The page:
On a sunny, cold afternoon in February, the Royalton Memorial Library in Vermont held a grand reopening celebration after being closed for extensive renovation. The library now bears a plaque in its historical section honoring Joseph Smith Jr.
The Royalton library — located in South Royalton less than four miles from the Joseph Smith Birthplace — is celebrating its 100th anniversary in 2020, a year that also marks the 200th anniversary of Joseph Smith’s First Vision and, on Dec. 23, his 215th birthday.
“Joseph Smith had a prophetic call to reveal Jesus Christ to the world. And here in Vermont is where he was prepared for that prophetic call,” said President Grant D. Durtschi, historic site president of the Joseph Smith Birthplace, who attended the February event.
From the Prophet Joseph’s experience in the Sacred Grove until his martyrdom, he pressed forward despite immense challenges, Durtschi said. His tenacity was one of many “learned qualities … bread into him from his forefathers.”
Recognizing Joseph Smith as a figure in Vermont’s history, the plaque also notes the contribution of the Ensign Peak Foundation (formerly known as the Mormon Historic Sites Foundation), which donated to the library’s renovation project.
Connecting Vermont history to Church history
Keith Erekson, director of the Church History Library, has done extensive research about Latter-day Saint history in the town of Royalton and offered insight into the significance of the plaque.
“The plaque in the Royalton Library symbolizes the connections between Vermont history and Church history, both at a historical scale in the story of the Smith family at a day-to-day scale in the stories of the many Vermont Saints today,” he said.
One hundred years ago, when the library was first organized, a donation from Heber C. Smith, a Vermont-born Latter-day Saint, was not accepted.
“During the 1920s, Mormons were outsiders from the West who came to visit and preach in Vermont,” Erekson explained. “Over the past century, Latter-day Saints have become part of the local Vermont communities in which they live and work and raise their children. The relationship went from us/them to neighbors.”
Richard Lambert, vice president of the Ensign Peak Foundation, said of the library’s February reopening: “Representatives of our foundation were welcomed very graciously by everybody in the community, and they expressed a deep thanks for our contribution to the library in honor of the native son, Joseph Smith Jr.”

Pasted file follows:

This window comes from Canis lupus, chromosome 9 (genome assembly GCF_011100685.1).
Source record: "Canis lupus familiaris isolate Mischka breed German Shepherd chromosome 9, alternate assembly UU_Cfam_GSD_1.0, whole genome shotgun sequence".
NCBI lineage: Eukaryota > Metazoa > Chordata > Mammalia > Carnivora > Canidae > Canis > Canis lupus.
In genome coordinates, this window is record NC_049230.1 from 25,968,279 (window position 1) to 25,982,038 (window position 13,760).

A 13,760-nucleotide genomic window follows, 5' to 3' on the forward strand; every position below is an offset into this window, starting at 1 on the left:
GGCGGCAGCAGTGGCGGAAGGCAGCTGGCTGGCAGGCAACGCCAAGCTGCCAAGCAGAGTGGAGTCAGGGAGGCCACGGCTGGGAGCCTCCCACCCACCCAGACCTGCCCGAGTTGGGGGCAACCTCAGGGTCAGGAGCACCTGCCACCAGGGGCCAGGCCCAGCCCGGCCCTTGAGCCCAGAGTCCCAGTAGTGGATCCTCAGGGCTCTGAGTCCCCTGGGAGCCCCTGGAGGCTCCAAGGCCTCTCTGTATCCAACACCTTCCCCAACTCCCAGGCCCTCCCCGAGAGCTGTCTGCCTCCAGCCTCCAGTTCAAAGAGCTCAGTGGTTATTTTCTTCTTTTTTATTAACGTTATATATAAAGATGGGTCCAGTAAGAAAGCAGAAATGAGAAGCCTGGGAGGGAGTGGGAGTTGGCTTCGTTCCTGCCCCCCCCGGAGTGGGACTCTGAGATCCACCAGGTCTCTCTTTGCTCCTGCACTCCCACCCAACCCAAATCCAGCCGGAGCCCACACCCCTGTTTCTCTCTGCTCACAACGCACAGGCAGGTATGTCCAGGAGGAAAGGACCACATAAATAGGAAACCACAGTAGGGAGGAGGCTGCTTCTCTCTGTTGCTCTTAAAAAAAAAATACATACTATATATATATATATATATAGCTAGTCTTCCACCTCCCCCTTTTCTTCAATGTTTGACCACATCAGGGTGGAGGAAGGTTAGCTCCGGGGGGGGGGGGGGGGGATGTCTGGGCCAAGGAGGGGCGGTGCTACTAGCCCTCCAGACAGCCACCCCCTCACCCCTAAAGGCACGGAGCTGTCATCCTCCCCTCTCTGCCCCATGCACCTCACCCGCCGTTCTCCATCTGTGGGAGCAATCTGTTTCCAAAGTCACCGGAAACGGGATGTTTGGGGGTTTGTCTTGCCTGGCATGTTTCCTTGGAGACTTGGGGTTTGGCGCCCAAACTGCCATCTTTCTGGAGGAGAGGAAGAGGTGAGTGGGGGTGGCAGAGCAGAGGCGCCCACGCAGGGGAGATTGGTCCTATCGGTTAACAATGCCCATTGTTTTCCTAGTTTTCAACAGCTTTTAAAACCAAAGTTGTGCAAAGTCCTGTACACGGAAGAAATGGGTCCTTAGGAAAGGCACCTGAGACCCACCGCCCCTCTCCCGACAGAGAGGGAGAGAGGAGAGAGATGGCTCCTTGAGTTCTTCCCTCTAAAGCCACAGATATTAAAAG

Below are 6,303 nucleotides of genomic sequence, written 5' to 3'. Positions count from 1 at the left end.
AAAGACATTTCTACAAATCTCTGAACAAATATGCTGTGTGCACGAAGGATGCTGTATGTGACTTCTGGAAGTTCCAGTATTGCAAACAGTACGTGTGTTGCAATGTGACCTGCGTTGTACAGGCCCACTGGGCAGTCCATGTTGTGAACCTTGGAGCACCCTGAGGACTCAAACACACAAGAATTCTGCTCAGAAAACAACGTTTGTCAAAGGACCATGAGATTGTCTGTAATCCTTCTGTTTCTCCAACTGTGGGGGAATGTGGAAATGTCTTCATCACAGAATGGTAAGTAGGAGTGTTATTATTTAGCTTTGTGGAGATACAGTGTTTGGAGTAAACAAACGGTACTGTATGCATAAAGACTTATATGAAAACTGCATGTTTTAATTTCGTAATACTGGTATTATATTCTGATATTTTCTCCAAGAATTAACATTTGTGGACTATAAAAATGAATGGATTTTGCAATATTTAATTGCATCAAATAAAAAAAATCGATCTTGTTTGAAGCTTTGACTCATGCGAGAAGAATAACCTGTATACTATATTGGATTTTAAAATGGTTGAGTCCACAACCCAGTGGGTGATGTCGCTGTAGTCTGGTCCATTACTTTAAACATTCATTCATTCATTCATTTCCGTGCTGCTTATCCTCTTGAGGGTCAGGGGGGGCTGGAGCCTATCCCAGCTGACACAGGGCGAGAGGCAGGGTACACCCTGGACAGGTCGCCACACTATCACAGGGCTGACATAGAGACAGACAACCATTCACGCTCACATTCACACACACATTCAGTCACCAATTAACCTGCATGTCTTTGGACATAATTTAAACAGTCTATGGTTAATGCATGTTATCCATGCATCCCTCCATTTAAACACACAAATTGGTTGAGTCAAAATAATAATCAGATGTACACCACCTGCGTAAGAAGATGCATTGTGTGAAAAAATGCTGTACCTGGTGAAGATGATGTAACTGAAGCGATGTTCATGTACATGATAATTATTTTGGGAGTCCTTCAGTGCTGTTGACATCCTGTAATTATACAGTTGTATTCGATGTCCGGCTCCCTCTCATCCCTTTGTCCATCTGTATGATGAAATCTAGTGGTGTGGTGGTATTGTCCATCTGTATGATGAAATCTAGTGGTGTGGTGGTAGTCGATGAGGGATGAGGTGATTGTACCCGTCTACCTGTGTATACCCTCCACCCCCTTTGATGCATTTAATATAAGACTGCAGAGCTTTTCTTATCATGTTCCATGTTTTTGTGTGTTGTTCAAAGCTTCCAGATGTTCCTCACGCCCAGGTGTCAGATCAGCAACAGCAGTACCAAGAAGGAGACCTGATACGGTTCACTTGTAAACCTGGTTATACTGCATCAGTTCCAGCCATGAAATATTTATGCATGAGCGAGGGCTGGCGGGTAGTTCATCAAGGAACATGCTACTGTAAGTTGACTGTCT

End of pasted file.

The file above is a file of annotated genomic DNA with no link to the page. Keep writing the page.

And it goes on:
Lambert continued, “In a small community like South Royalton, the public library is such an important social magnet for the community, a place where people can come to meet, to discuss, to check out books, to pursue education.”
Tyler Strong, president of the Royalton Memorial Library, said the renovation project attracted people in the community from various religious and political backgrounds. “They all came together in support of this one thing — the library. … There was nothing but joy and appreciation for the work that everyone put in collectively, to see this building be what they all want it to be,” he said.
Of the Joseph Smith plaque, Strong said, “Whether you’re religious or not, there’s an immense amount of history that goes into the memorial and the birth and the presence of the Latter-day Saints in general. It holds a pretty unique history, specifically to the area.”
With the library currently in limited operation due to COVID-19, “I’m just more excited to show off the building, show off our history room (where the plaque is located) and talk about Vermont history,” Strong said.
Building rapport with the community
As the former northern New England communication director for the Church, Rick Cochran noted other Latter-day Saint outreach initiatives in the Royalton community that he believes helped prepare the way for the library donation.
First, the annual Christmas lights at the Joseph Smith Birthplace. “Over the past six years we have gone from just a few thousand visitors to tens of thousands of visitors,” Cochran said. “The community has seen their area become one of the top Christmas events in the state of Vermont.”
The lighting efforts were followed by a large donation from the Church to four local food banks for two consecutive years, he said.
The donation to the Royalton Memorial Library was “clearly in the Lord’s timing,” Cochran added. “I feel like we just opened up a dialogue with them that we couldn’t have done any other way. And to have it happen during the 200th anniversary year was even more ideal.”